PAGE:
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FDA Bar-Code Rule Aimed At Improving Drug Safety

A new FDA rule is likely to kick-start adoption of bar -code tracking of medication in hospitals.
The U.S. Food and Drug Administration today released a rule requiring drugmakers to include bar codes on many of the over-the-counter and prescription drugs, vaccines, and blood products administered in hospitals and other care settings.

The rule, first proposed last March, is expected to make it easier and more affordable for hospitals to deploy electronic drug-tracking systems that allow nurses at a patient's bedside to electronically match a drug with patient information. By scanning the bar codes on a patient's ID bracelet and on a drug's package, the nurse can be electronically alerted to potential errors such as giving the drug to the wrong patient, providing an incorrect dose, or overlooking an allergy or adverse interaction with other medications.

"This would prevent errors such as a child receiving an adult dose of a medicine," says FDA Commissioner Mark McClellan.

Hospitals aren't required to deploy bar-code scanning systems, but the FDA is hoping this will make it more likely they'll do so, since more drugs will have the bar code. Drugmakers need to include bar codes on packing for all medicines, regardless of package size, including large bottles of many pills and single-dose "blister packages" of drugs. Drugmakers don't have to package their products in single doses, but it's a common form for hospital sale, which makes it easier for hospitals to deploy the bedside-scanning systems since the medications are ready for individual administration to patients.

McClellan says the FDA estimates that the bar-code rule, when fully implemented in two years, will help prevent nearly 500,000 adverse events and transfusion errors over 20 years. The economic benefit of reducing health-care costs, reducing patient pain and suffering, and reducing lost work time due to adverse events is an estimated $93 billion over the same period, McClellan says. An estimated half of all drug errors in health settings are preventable through technologies such as bar-code scanning, says U.S. Health and Human Services secretary Tommy Thompson.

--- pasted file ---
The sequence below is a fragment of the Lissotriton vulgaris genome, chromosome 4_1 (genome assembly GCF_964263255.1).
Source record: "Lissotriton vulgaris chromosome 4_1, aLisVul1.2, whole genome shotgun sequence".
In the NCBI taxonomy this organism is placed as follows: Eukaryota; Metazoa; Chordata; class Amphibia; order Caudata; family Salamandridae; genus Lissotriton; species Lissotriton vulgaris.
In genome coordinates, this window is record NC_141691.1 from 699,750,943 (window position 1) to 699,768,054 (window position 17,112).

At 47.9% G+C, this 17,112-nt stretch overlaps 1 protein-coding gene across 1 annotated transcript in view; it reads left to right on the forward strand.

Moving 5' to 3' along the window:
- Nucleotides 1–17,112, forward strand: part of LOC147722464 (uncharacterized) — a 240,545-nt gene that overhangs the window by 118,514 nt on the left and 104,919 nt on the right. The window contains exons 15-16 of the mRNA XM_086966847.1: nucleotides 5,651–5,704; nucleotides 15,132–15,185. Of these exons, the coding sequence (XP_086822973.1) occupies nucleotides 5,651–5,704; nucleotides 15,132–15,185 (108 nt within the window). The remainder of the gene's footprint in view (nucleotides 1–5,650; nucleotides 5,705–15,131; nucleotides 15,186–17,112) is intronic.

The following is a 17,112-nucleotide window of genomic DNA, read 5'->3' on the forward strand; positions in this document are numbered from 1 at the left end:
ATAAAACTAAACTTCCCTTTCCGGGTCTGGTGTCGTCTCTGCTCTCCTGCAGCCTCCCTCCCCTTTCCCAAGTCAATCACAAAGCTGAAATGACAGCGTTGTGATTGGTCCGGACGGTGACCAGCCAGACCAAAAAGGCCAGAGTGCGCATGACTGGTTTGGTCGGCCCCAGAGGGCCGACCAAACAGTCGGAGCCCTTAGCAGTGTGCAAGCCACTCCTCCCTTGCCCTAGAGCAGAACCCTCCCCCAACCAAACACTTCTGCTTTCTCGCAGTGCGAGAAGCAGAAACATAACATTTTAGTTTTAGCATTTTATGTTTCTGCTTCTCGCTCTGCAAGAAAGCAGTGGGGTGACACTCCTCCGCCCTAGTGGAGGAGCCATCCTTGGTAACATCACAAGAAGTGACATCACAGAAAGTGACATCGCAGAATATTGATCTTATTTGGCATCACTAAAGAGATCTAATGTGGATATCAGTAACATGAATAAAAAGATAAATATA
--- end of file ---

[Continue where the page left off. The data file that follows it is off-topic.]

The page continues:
The ruling says the drug bar code must contain, at a minimum, the drug's National Drug Code number. Companies also may include information about lot number and product expiration dates. In addition, the rule requires the use of "machine-readable information" on container labels of blood and blood components intended for transfusion. These labels, which already are used by most institutions handling blood, contain FDA-approved, machine-readable symbols identifying the collecting facility, the lot number relating to the donor, the product code, and the donor's blood group and type.

Thompson calls the ruling "a giant step" to protect Americans from preventable drug errors and is part of his department's overall mission to promote the use of technology to improve the nation's health-care system. "I'm confident that we can enhance patient safety by leveraging the latest technologies," Thompson says.

A week ago, the FDA also announced an initiative for the drug industry to use RFID technology to combat counterfeit drug activities. McClellan says RFID technology might also in the future be promoted by the FDA to reduce medical errors.

Although the FDA isn't mandating hospitals to deploy bedside bar-code scanning systems, the rule is likely to kick-start more widespread adoption. "A lot of hospitals have already embraced bar codes for drug administration, and some have implemented it at the bedside [in addition to inventory systems]," says Mary Beth Navarra, director of medication safety at McKesson, a distributor of pharmaceuticals and IT services in the health-care industry. "Others are waiting for the FDA rule to take effect for logistical reasons."

Health-care providers that have recently began rolling out bedside bar-code systems include Brigham and Women's Hospital in Boston, which also has created an internal central re-packaging center to add bar codes to single doses of medicines that are shipped to the hospital in bulk. Steve Flammini, chief technology officer of Partners HealthCare System, which operates Brigham and Women's, says the bedside system will "close the loop" for errors that occur at the time medicines are administered to patients.

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